In about three years, a sea of asphalt will become the host of the most “eccentric” corporate building in Silicon Valley. Peter Oppenheimer, Apple’s head of finances, gives a sneak peek of Apple’s plans for its spaceship-like headquarters.
But why did Apple pick the circle shape instead of the usual rectangles and squares that, beyond our personal real estate, define a world-class company’s headquarters?
Apple, as always, shares a different perspective when it comes to corporate headquarters, which obviously involves collaboration. As Peter Oppenheimer said in an exclusive interview with the Mercury News, the Apple campus Steve Jobs dreamed of is a place which enhances collaboration.
“The concept of the building,” said Oppenheimer, “is collaboration and fluidity. It’ll provide a very open-spaced system, so that at one point in the day you may be in offices on one side of the circle and find yourself on the other side later that day.” […] “We found that rectangles or squares or long buildings or buildings with more than four stories would inhibit collaboration,” Oppenheimer said. “We wanted this to be a walkable building, and that’s why we eventually settled on a circle.”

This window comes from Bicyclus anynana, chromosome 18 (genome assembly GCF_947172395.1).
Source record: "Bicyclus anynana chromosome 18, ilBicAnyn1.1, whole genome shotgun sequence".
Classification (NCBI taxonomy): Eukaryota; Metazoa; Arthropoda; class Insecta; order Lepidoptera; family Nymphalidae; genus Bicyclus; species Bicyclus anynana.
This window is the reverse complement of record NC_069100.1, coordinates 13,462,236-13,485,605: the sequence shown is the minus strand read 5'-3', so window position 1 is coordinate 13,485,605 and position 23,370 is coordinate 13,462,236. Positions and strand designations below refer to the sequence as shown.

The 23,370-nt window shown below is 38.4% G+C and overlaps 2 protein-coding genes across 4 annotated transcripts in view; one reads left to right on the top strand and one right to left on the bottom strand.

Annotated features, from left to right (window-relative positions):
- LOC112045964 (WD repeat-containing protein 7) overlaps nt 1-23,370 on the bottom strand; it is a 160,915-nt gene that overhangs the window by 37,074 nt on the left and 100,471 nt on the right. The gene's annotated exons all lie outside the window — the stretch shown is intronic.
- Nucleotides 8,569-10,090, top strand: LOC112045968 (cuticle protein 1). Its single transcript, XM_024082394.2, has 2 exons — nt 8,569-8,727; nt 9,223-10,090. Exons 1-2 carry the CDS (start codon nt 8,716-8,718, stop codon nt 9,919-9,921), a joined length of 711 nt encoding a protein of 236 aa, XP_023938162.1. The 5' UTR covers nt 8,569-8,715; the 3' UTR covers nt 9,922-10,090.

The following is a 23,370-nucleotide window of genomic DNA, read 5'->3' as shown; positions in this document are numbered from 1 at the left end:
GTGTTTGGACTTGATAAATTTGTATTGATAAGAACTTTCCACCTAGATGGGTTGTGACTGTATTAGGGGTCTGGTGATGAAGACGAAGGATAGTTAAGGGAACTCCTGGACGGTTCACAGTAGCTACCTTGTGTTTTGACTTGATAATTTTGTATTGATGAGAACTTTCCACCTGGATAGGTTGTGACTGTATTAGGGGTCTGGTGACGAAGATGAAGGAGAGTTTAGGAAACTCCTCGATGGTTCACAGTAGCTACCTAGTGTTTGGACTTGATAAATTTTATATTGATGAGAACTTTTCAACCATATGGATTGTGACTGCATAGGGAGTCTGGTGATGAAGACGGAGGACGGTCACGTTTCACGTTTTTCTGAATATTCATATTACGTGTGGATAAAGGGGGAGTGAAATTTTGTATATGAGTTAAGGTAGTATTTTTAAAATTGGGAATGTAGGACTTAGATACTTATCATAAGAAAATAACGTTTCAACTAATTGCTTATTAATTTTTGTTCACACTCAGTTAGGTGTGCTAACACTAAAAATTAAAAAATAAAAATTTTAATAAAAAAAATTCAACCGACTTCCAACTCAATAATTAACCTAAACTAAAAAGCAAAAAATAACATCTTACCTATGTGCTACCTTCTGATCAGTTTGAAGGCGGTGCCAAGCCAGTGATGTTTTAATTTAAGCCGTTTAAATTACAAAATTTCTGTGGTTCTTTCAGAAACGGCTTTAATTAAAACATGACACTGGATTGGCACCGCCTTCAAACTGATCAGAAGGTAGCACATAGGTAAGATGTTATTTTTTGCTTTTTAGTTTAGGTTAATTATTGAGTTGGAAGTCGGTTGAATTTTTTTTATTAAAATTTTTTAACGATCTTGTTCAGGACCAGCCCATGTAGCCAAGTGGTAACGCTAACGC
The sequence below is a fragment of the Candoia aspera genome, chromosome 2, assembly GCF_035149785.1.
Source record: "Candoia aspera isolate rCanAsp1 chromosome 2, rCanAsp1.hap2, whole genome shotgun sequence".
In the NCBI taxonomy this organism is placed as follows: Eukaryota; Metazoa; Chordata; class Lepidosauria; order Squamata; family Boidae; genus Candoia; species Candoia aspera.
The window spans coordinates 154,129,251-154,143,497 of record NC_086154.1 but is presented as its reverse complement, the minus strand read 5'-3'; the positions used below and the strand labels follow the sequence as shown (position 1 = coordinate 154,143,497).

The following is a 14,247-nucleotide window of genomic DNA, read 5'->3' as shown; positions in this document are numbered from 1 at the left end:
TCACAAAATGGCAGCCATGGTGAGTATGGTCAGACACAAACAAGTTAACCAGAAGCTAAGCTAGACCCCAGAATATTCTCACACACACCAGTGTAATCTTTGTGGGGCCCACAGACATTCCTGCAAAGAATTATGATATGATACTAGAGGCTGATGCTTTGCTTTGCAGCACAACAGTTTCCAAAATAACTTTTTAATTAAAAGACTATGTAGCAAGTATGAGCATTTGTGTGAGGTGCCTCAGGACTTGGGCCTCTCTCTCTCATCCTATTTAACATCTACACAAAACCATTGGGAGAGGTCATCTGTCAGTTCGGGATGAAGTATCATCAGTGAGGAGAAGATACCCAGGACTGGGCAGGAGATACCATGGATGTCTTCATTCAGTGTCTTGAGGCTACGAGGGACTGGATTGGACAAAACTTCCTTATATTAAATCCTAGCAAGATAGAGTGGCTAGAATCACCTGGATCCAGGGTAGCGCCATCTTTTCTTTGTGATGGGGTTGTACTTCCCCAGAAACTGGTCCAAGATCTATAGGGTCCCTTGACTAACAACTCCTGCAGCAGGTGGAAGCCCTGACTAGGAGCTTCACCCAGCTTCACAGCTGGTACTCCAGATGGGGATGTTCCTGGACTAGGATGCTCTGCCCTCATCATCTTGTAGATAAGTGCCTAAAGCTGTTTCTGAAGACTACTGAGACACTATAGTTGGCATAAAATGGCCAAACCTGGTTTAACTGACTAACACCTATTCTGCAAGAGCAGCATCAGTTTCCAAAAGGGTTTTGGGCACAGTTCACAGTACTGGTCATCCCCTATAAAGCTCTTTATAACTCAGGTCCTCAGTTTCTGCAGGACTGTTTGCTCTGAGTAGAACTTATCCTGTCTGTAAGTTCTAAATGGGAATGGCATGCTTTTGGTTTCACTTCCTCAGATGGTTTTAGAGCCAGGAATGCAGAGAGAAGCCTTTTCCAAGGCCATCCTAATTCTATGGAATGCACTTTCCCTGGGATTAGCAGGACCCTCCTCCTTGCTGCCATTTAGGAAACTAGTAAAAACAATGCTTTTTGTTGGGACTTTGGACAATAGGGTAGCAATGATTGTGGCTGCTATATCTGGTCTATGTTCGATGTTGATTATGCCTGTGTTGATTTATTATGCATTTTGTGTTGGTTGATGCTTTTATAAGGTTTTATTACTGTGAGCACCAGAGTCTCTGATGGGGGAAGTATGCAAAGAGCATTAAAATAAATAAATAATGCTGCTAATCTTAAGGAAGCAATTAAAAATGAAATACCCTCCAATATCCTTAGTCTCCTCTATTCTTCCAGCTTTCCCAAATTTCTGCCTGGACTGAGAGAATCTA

Furthermore, as Apple highlighted earlier this month during a public debate, the company campus is absolutely a planet-friendly building: beyond the hand-picked oaks that will be planted near the building, the renowned Norman Foster has designed a building that is naturally ventilated and avoids the need for air-conditioning for 70% of the year, one which will include LED lightning and smart control systems adapted to the site’s microclimate conditions . . . and the list goes on.
Dan Whisenhunt, Apple’s director of real estate and facilities, emphasized that the 2.8-million-square-foot building is unique, because it uses 100% renewable energy, unheard of at this scale, and the majority of the energy will be produced on-site.
The plan is heading toward the city council for a vote, with the final vote arriving sometime in November.